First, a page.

Revamping Oversight of Food Safety




Posted by Truth About Trade & Technology   

Tuesday, 11 November 2008


Source of Article:

US Government Accountability Office (GOA)
November 6, 2008 Identified by GAO as an "Urgent Issue" for the Next President and Congress - Among GAO recommendations are for the President to " ... consider alternative structures for oversight of food safety to facilitate interagency coordination ... [for the Congress to] commission ... a detailed analysis of alternative organizational food safety structures ... [and for Congress to] enact comprehensive, uniform, and risk-based food safety legislation ..." - The other twelve "Urgent Issues" are " ... Caring for Service Members, Defense Readiness, Defense Spending, Iraq, Afghanistan, and Pakistan, Oversight of Financial Institutions and Markets, ... Large-Scale Health Emergencies, Protecting the Homeland, Public Diplomacy and International Broadcasting, ... [Space Shuttle], Surface Transportation, The 2010 Census, [and] ... Digital TV ..."

Document Title: The title of the November 6, 2008 GAO News Release is "GAO Lists Top "Urgent Issues" for next President and Congress; unveils new transition web site"

Organization: US Government Accountability Office

Summary: The following information is taken from the "Revamping Oversight of Food Safety" section of the GAO "Urgent Issues" website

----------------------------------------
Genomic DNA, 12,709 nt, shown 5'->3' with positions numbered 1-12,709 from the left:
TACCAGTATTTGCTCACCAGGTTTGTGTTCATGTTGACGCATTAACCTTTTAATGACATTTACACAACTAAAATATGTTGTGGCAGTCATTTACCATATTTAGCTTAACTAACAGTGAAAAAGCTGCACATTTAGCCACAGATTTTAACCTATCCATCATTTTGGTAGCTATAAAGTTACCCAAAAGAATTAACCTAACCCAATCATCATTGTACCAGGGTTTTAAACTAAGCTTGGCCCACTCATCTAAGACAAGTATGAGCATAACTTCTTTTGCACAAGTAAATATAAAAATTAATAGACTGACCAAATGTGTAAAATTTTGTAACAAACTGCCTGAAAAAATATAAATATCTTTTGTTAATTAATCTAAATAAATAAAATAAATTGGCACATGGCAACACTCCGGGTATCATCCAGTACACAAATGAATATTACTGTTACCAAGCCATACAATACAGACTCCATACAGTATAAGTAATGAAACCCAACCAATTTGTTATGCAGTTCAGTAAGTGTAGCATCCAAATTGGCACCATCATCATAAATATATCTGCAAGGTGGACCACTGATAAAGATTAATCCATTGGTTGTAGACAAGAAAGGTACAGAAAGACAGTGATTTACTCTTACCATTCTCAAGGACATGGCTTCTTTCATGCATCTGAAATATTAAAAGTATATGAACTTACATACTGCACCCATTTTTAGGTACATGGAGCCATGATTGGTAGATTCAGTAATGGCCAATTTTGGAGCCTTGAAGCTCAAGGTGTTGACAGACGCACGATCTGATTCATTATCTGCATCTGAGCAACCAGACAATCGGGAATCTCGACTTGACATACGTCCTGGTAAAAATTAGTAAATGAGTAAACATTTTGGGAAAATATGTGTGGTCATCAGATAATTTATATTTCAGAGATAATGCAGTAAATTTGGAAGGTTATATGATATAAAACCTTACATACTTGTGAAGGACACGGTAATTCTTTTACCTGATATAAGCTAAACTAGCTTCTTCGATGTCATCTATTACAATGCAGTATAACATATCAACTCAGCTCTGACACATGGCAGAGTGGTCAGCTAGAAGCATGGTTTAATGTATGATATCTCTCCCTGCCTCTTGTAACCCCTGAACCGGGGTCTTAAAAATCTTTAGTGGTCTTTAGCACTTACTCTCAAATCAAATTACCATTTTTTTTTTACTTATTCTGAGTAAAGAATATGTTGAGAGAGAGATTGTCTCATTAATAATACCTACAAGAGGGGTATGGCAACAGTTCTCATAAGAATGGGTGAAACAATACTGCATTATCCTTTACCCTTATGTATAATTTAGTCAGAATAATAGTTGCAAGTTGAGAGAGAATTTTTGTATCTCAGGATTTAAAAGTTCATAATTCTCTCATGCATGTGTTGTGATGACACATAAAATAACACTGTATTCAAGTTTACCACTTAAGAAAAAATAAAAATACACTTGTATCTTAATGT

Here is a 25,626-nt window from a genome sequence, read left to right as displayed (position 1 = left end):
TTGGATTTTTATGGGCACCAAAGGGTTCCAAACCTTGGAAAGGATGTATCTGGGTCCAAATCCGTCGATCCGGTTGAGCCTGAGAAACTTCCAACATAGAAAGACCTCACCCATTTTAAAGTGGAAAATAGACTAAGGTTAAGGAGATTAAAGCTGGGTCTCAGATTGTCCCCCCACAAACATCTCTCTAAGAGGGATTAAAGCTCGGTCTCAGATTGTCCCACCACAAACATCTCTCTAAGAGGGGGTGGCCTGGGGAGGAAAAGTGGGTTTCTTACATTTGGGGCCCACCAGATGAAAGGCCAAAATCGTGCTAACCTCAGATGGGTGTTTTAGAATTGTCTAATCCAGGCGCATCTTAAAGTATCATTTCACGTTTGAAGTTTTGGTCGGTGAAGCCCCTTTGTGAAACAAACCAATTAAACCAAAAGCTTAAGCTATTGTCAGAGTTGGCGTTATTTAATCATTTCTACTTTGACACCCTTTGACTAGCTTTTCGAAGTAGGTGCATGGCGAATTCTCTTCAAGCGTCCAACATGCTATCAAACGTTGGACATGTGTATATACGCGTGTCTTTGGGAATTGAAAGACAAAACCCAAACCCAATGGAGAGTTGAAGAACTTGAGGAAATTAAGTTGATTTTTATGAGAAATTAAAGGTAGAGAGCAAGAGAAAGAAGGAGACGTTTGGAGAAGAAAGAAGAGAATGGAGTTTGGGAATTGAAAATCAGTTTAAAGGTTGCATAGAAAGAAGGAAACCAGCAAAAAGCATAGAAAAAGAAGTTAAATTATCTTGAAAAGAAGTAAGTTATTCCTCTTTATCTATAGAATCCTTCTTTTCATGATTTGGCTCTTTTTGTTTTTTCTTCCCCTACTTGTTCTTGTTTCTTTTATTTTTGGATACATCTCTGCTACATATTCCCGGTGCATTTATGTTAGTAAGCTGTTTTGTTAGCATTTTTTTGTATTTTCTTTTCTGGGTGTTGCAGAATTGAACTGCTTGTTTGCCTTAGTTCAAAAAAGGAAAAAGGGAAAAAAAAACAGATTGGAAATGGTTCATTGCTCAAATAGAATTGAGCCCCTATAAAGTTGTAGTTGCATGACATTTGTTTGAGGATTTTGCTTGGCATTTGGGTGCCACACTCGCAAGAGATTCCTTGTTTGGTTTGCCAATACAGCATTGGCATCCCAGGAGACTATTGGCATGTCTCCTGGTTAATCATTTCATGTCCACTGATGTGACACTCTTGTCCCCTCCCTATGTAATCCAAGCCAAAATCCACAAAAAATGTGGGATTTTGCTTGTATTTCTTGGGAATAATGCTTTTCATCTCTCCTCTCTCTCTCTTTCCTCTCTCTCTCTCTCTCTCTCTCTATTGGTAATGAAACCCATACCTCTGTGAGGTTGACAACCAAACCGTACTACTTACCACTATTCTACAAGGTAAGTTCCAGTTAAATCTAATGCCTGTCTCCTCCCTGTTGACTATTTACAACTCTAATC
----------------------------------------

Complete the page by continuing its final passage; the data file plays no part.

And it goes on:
Revamping Oversight of Food Safety

While this nation enjoys a plentiful and varied food supply that is generally considered to be safe, the fragmented nature of the federal food oversight system undermines the government’s ability to
* plan more strategically to inspect food production processes,
* identify and react more quickly to outbreaks of food-borne illnesses, and
focus on promoting the safety and integrity of the nation’s food supply.

Fifteen federal agencies collectively administer at least 30 laws related to food safety. The two primary agencies are the U.S. Department of Agriculture (USDA), which is responsible for meat, poultry, and processed egg products, and the Food and Drug Administration (FDA), which is responsible for virtually all other foods. GAO has reported that this fragmented systems has caused
* inconsistent oversight,
* ineffective coordination, and
* inefficient use of resources.

For example, federal expenditures on food safety are not based on the volume of foods regulated by the agencies or consumed by the public. USDA programs accounted for the majority of federal expenditures for food safety inspection; however, USDA is responsible for regulating only about 20 percent of the food supply. FDA, which is responsible for regulating about 80 percent of the food supply, accounted for only about 24 percent of expenditures.

FDA has reported that limited resources and authorities challenge its efforts to carry out its food safety responsibilities. For example, FDA’s oversight and enforcement efforts have not kept pace with the growing number of food firms. As a result, FDA has little assurance that companies comply with food-labeling laws and regulations. In addition, while FDA has considered fresh produce safety a priority for many years, resource constraints and other work—including counterterrorism efforts and unplanned events such as food-borne-illness outbreaks—have caused FDA to delay key produce safety activities as well as provide limited oversight of domestic and imported fresh produce.